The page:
I saw a commercial last night that depicted a frazzled dad driving around a van full of lively girls after a soccer practice. The girls were animatedly talking in the vehicle while the father sat in the drive-through waiting for his time at the window. Almost instantly I felt my heart break a little as I reminisced on a time when I was that parent
I remember packing my van so full that sometimes we would even have kids sitting on the floor. There would be laughing and excited voices, I’m pretty sure nobody was listening to anything that was being said. Then a song would come on and the whole car load would join the Jonas Brothers, or some other pop favorite of the day, in singing. Even as I concentrated on the road I knew that that was a memory I wanted to hang on to – to hold their excitement, youth, and carefree ways forever in my heart and mind. I also knew I would miss these days…. and I was right.
I never knew the last drive would be THE LAST DRIVE. There was no warning, no blaring sign, just one day you look around and realize there is nobody in the backseat. One by one the van emptied out. First it was the driver’s license that thinned the herd, then it was boys. Later jobs would interfere with time for friends, and to seal the deal, graduation. Now I drive alone in the van that used to hold a dozen singing girls. I play “my music” but seldom does any singing take place. The drives are no longer an adventure to have fun, but a necessity to get from point A to point B. There are no memories to hold on to. And all I can say is, it sucks!
I never took for granted those car trips, and I’m glad of that. Though sometimes I would be tired, or not feeling so adventuresome, I drove and they sang, and suddenly life wasn’t so bad. It’s these little moments, these impromptu adventures, with family and friends that makes everything worthwhile. It’s not the fancy job title, the name brand clothes, or the showroom house that counts but the interactions you have with people. That’s where the real living is.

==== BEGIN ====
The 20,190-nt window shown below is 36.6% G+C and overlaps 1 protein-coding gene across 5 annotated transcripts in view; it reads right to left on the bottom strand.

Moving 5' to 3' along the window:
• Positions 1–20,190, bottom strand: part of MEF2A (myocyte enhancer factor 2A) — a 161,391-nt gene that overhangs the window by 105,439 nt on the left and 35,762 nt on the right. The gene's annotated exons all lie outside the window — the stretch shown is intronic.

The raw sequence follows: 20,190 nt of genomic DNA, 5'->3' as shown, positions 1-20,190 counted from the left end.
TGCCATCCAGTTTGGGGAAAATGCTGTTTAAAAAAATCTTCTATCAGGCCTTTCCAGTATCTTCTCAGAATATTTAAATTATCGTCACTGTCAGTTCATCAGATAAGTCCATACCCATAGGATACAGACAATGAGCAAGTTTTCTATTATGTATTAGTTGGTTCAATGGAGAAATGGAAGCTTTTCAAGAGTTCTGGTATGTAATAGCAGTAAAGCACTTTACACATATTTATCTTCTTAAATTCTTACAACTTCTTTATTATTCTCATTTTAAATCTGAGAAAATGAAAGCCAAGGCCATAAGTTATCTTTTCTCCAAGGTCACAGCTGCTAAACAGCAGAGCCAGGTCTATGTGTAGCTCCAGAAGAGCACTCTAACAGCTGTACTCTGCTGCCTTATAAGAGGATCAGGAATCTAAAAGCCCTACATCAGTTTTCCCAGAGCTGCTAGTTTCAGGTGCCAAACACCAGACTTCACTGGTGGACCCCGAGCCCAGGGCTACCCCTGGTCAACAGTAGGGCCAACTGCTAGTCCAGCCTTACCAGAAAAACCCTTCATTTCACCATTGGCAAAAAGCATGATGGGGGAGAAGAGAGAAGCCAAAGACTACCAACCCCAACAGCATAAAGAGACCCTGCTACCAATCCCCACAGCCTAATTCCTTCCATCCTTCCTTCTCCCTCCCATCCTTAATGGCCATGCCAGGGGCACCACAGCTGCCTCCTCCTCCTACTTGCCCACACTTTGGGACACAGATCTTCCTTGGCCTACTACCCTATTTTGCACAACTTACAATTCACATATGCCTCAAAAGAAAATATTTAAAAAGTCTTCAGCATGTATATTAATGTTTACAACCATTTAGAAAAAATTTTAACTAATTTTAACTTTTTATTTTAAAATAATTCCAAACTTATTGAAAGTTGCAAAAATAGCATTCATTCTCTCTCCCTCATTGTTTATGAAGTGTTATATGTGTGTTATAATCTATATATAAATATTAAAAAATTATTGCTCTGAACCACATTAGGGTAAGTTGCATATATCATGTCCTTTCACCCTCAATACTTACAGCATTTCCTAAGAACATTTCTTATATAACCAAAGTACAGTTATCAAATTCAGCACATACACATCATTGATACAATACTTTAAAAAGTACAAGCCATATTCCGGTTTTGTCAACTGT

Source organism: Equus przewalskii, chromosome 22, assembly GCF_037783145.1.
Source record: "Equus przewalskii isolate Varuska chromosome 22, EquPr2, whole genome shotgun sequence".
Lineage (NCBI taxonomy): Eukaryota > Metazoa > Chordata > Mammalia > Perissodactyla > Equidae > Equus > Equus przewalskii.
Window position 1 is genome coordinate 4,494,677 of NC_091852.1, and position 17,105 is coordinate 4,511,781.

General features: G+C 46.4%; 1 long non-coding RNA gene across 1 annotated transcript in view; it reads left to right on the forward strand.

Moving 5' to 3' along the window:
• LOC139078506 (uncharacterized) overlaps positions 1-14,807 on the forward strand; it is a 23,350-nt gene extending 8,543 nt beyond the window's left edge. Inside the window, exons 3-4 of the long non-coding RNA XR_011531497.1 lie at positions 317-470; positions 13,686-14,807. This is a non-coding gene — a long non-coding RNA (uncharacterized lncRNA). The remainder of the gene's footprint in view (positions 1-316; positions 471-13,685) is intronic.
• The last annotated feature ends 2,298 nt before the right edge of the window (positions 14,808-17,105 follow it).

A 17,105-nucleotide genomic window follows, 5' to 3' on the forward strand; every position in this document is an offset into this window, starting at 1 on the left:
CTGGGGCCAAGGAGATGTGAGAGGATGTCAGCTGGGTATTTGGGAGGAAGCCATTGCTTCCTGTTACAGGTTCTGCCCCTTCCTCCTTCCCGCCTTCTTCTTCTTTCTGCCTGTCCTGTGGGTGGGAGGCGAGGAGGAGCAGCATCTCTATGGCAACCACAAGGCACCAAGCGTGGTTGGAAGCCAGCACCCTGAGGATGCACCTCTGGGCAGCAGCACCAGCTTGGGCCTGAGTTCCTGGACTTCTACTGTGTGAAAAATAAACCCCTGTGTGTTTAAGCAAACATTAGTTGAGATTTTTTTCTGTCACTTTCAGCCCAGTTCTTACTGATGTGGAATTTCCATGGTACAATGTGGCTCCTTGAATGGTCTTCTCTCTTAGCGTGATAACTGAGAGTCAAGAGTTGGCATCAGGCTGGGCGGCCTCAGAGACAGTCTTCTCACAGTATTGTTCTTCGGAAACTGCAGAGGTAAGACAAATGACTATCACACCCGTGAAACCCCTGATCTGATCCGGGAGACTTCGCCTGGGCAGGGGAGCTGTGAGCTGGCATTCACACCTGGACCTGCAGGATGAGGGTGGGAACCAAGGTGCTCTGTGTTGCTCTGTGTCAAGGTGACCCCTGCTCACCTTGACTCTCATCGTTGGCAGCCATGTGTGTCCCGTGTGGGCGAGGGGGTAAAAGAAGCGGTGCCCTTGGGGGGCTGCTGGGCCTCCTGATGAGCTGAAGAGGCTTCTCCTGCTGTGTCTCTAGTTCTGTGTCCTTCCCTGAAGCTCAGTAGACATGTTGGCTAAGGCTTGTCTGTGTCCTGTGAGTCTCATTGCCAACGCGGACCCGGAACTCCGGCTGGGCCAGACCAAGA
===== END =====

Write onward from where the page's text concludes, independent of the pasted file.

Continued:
I didn’t want to be one of the girls in the backseat, living vicariously through my children; I was happy to be the driver, to be the vehicle that provided opportunity for my kids to create memories with their friends that would maybe form lifelong bonds, or at least warm memories
Like the driver in the commercial, you are focused on the present, wondering when you will have silence, but I’m glad I was wise enough to know I would miss the noise. I am glad I had the foresight to try and hang on to every last second of those outings. Though it was surrounded in complete chaos, it was a chaos that meant something. It didn’t raise my blood pressure, or cause anxiety, it was simply life – a good life.
There’s no toting about a gaggle of singing and laughing kids anymore, instead the old mini-van takes loads of boxes and luggage to college dorms, airports, or totes nothing at all. The years spent laying a foundation of experiences have now been reduced to childhood memories. I would be lying if I said it doesn’t hurt my heart, because it does but I know that you can’t stop time, no matter how much you want to.
I hope that father in the commercial knows that though he is tired, and confused by all that chatter, that what he is doing matters. That in his small sacrifice of peace and quiet he is giving his daughter the gift of a memory.